WOMEN think police do not take rape, domestic violence and stalking as seriously as they should, research reveals.
Durham University carried out a study, funded by the Northern Rock Foundation, which found only about half of the 577 women questioned would definitely report domestic violence or stalking.
Nearly 90 per cent would report rape by a stranger, but the figure dropped to 68 per cent for the far more common cases of rape by someone known to the victim.
Durham University criminology lecturer Dr Nicole Westmarland said the women gave a number of reasons for not reporting incidents, including lack of trust in the police and the emotional strain of going through a prosecution.
Dr Westmarland added: “We know the police have put additional effort into victim care and investigations, but this research shows too many women are still reluctant to take the first step of reporting the incident to the police.”
Detective Superintendent Paul Goundry, of Durham Constabulary, said progress has been made in treating victims more sensitively.
He added: “The police are always looking to improve the service we provide to victims of sexual assault.
“Significant improvements have been made in recent years by listening to the views of victims and experts in this field.
“We will continue to put the victim at the heart of our response.”
Vera Baird, QC, was among those present at the launch of the research paper at the university’s School of Applied Social Sciences in Old Elvet, Durham City.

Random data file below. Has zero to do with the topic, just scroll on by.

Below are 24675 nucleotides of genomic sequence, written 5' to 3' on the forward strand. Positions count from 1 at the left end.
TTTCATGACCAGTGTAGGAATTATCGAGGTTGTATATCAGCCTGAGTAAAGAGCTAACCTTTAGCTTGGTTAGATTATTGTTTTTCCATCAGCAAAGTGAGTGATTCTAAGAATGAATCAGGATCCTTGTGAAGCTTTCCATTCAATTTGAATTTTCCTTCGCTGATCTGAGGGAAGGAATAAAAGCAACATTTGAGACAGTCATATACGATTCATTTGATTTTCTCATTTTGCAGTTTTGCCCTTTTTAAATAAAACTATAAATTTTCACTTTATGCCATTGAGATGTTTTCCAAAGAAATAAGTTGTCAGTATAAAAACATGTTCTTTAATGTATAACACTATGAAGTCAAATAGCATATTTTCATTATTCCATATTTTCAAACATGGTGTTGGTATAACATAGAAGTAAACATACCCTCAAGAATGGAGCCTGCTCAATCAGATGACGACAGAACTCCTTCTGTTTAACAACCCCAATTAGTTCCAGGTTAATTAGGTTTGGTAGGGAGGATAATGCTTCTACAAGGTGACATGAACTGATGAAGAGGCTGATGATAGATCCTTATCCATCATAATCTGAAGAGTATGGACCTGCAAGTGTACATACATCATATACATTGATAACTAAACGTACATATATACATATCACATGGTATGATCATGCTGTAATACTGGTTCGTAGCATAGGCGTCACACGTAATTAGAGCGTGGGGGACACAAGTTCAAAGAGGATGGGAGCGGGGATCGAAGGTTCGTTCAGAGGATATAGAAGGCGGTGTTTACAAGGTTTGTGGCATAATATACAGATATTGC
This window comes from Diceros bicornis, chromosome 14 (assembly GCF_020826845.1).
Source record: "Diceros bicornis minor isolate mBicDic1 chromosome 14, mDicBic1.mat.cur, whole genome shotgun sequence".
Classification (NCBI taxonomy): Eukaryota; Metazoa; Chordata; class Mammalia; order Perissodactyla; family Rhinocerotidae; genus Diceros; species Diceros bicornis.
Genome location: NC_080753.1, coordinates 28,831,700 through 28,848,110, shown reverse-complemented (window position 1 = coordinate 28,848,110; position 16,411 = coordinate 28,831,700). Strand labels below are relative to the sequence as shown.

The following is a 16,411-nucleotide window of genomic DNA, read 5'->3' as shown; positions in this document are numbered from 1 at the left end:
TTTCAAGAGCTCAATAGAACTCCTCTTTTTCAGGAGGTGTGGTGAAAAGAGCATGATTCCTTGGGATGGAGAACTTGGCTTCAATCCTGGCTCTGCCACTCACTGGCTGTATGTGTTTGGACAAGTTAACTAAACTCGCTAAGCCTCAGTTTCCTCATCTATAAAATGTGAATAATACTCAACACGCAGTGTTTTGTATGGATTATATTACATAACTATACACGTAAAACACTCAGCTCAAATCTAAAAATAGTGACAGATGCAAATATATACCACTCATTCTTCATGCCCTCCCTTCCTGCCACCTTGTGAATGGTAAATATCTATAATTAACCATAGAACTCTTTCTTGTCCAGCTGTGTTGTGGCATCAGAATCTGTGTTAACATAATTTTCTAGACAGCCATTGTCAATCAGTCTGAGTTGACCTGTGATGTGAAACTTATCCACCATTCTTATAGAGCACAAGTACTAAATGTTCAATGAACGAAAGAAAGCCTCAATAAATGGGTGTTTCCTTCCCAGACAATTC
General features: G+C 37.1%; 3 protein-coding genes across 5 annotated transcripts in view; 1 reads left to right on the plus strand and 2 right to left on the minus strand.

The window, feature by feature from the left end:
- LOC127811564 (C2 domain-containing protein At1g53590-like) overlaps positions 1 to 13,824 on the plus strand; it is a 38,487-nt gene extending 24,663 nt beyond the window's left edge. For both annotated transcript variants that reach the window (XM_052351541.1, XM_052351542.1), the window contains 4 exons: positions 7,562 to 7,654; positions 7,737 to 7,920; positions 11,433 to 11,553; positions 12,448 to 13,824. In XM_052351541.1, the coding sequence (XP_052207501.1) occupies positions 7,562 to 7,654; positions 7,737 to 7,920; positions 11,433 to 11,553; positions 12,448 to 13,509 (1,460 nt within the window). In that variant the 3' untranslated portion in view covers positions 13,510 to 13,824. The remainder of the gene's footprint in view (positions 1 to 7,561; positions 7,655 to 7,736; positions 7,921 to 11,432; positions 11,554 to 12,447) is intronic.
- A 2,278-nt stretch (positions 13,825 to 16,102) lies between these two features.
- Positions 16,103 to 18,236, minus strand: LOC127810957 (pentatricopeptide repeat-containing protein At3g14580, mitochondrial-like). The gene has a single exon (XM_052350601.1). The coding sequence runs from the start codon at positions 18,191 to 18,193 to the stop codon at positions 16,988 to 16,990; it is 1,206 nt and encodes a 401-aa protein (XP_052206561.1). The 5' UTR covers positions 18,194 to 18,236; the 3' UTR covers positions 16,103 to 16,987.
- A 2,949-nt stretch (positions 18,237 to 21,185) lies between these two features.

Former Redcar MP Ms Baird is the Labour candidate for the new post of Police and Crime Commissioner for Northumbria Police.
“If elected I will make tackling violence against women and girls a priority,” she said.
“Police forces in other areas of the country have brought in preventative measures to monitor and deter repeat perpetrators which we in Northumbria can adapt and improve.
“I am committed to increase convictions and to drive down incidences of violence against women and children.”
Elections for a police and crime commissioner for every police force in England and Wales will take place in November.
MP backs calls for anonymity
AN MP has backed calls to grant defendants in rape trials anonymity.
Grahame Morris, MP for Easington, said he is aware of cases where accused rapists have suffered as a result of false claims and believes they should be protected by the law.
Mr Morris said: “I’ve seen some cases where an individual who turned out to be innocent has been subjected to awful abuse and even lost their job.
“There are malicious allegations of rape and the only way to protect people from that and ensure natural justice is to have anonymity for defendants.
“I’m not condoning rape, it is a heinous crime, but the fact these names can appear in the local press can sometimes stir up vigilante reactions.
“People often assume the person charged must be guilty and I think that’s wrong.”
The MP said that once a case is concluded and someone has been found guilty, reporting restrictions should be lifted.
Mr Morris recently retweeted a message in support of Sheffield United’s Ched Evans (pictured left), who was jailed for five years in April after being convicted of raping a 19-year-old woman.
He later deleted the Tweet, claiming it was a mistake to publicise an online hate campaign against Evans’ victim.
“I hadn’t equated the two,” he said. “I didn’t realise it specifically related to that and on reflection, it may not have been the wisest thing to do.”
Evans, 23, is currently seeking leave to appeal the conviction.